8 posts categorized "Western"

June 21, 2019


The OutsiderScreenwriter Sean Ryan cobbles together every Western movie trope he can come up with to create a cliché riddled movie that collapses under the weight of its impure intentions. You won’t find any character development here because every portrayal is as one-dimensional as they come.

“Witness the dark side of the American Dream” is this film’s tagline that pretends such a thing were necessary in the face of a crumbling country that succumbs to mass shootings on a daily basis. Perhaps it’s time to go heavier on sex and romance rather than on American Cinema’s knee-jerk tendency toward gun violence — something to consider.

The cynicism inherent in a movie constructed solely of piecemeal elements of mindless violence is obvious. “The Outsider” is far from the revisionist Spaghetti Western that it imagines itself to be. Here is a movie so derivative that you can set your watch by its roulette approach to satisfying imagined demands of the genre. This isn’t storytelling so much as it is a mishmash of violent sequences stuck together without so much as a second thought given to thematic cohesion. All for the love of revenge, the undying motivation of all Western ideology.  

The Outsider2

Country music singer-turned-actor Trace Adkins is no Kris Kristofferson (see “Heaven’s Gate”). Relying on his gravelly baritone voice, pokerfaced acting style, and a deadpan delivery that would make Clint Eastwood break into laughter, Adkins plays small-town sheriff Marshal Walker. Conflicts surface between Walker and his dumb-as-a-stump son James (Kaiwi Lyman) after James rapes and accidentally kills the wife of Jing Phang (John Foo), an immigrant railroad worker with some martial arts skills up his sleeve. Every roundhouse kick feels like it comes from the sensibilities of a ‘70s television show. Yawn.

John Foo

Poor lighting and a production design that puts your feet to sleep, underscore a film whose hollow religiosity and misdirected sentimentality sit in your stomach like a slow-working poison. “The Outsider” could be taught in film classes as an example of what not to do as a screenwriter. Exploitation is one thing (see “Machete” for an example of a good one), but you have to know the rules of the game. Director Timothy Woodward Jr. and his screenwriter just want a paycheck. Theirs is not a product worth paying to see.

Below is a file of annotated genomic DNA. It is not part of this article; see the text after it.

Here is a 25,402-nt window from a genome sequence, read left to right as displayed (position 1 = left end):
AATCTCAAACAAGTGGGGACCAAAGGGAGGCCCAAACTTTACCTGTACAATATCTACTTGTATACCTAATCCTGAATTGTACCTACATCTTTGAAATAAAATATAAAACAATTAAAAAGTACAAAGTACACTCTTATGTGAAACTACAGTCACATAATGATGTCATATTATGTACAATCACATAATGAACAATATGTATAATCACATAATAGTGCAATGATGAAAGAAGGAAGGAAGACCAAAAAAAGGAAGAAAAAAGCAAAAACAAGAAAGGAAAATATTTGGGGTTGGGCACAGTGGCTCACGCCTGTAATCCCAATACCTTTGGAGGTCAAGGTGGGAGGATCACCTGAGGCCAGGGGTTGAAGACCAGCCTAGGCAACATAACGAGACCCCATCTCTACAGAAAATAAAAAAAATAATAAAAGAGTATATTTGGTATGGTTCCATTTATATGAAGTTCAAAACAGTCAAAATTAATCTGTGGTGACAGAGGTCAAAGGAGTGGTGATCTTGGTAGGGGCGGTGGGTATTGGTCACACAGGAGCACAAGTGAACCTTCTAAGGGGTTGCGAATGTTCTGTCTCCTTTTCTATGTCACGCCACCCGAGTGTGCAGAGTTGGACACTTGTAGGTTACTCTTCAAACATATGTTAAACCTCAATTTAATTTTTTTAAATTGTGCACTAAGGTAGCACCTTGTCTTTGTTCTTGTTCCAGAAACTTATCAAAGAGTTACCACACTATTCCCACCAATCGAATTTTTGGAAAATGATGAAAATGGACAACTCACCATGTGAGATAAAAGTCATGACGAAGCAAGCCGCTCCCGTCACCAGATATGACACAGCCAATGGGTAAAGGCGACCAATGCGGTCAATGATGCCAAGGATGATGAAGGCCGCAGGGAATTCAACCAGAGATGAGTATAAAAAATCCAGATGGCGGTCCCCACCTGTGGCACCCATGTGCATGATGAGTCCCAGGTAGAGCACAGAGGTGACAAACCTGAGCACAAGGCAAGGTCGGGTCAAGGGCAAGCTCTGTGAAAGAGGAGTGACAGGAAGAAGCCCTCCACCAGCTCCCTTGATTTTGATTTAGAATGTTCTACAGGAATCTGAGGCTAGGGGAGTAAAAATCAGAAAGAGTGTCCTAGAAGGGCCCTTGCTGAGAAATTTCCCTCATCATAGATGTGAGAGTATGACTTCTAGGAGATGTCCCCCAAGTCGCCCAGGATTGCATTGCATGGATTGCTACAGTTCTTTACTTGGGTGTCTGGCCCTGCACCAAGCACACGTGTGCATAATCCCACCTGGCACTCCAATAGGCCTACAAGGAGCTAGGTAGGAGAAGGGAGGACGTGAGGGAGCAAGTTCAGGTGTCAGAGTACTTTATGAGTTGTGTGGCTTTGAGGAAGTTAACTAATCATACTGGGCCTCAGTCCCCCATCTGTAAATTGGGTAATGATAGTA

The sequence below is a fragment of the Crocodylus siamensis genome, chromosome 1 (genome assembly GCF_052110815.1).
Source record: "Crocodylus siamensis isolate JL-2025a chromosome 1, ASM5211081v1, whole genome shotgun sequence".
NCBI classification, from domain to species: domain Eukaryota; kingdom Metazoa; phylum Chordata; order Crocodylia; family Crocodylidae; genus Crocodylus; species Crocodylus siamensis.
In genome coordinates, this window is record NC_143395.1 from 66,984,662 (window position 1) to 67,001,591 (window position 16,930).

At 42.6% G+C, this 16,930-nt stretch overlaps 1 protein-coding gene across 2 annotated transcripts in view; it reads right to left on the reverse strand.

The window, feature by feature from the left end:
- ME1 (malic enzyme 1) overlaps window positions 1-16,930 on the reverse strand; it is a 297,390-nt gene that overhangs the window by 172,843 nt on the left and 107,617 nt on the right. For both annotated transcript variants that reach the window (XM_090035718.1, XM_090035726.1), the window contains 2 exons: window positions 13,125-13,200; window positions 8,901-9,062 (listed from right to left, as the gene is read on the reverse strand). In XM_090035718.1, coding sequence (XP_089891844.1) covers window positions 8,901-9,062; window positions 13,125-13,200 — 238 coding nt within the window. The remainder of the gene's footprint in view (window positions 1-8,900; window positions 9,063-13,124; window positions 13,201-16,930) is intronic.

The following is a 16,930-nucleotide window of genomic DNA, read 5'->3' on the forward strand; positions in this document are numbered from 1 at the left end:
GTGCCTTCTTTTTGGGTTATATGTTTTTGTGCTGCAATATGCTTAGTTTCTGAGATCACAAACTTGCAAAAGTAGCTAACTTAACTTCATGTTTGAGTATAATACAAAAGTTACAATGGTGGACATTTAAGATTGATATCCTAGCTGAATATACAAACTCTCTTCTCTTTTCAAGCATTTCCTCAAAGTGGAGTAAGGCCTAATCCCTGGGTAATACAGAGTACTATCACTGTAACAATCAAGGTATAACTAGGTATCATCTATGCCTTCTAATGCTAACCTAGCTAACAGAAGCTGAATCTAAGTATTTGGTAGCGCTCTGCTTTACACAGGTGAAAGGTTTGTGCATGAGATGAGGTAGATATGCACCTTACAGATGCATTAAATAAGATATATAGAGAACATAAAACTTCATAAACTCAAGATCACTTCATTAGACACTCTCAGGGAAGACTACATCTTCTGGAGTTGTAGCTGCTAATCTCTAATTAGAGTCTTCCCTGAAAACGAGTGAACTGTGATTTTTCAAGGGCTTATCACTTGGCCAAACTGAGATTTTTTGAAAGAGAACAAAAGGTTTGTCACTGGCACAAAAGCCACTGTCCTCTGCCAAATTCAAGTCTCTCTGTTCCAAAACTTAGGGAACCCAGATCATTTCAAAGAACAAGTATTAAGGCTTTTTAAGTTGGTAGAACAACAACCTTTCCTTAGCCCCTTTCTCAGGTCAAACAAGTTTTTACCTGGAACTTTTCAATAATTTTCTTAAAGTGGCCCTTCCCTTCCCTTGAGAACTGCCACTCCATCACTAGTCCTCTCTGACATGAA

Not Rated. 86 mins. (C-)

One Star


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November 19, 2018


Ballad_of_buster_scruggsThe Coen Brothers’ latest movie is a hoot. Its simple format is an anthology of six stories of the Old West, two of which (“The Gal Who Got Rattled” and “All Gold Canyon”) are based on stories by Stewart Edward White and Jack London, respectively.

The tone of the engrossing narratives goes from slapstick musical to black comedy to social satire to tragedy. and to elegiac poetry. Legend has it that the Coens wrote the stories 25 years ago, and stuck them in a drawer for a later date. If the Coen Brothers have been reliably hit or miss over all these past two decades (“The Ladykillers” and “Hail, Caesar!” are undeniable stinkers whereas “No Country For Old Men” and “True Grit” are fantastic gems), “The Ballad of Buster Scruggs” is a delightful cinematic buffet with something for everyone.


Hands turn the lush pages of the kind of book that kids in the ‘60s would have pulled down from their parents’ shelves to stare blankly at the beautiful color plates that introduce each chapter. No byline is present under the book’s interior title page, “The Ballad of Buster Scruggs” And Other Tales of the American Frontier.” The narrative formality is punctured if you read quickly enough to absorb the humor on the dedication page (to Gaylord Gilpin) for telling these campfire stories that won the trouser-staining esteem of his listeners.


Coen Brothers regular Tim Blake Nelson all but steals the movie right off the bat as the title character, a guitar-playing crooner who also happens to be the fastest gun in the West. Is there anything Tim Blake Nelson can’t do” Old Buster is a show-off with a pistol. He is one smooth customer and a snappy dresser. Suited up in his all white cowboy outfit and white hat, Buster is the cleanest cowboy or gunfighter you’ve ever seen. I won’t spoil the tale, but dirt does have a way of finding its level with blood.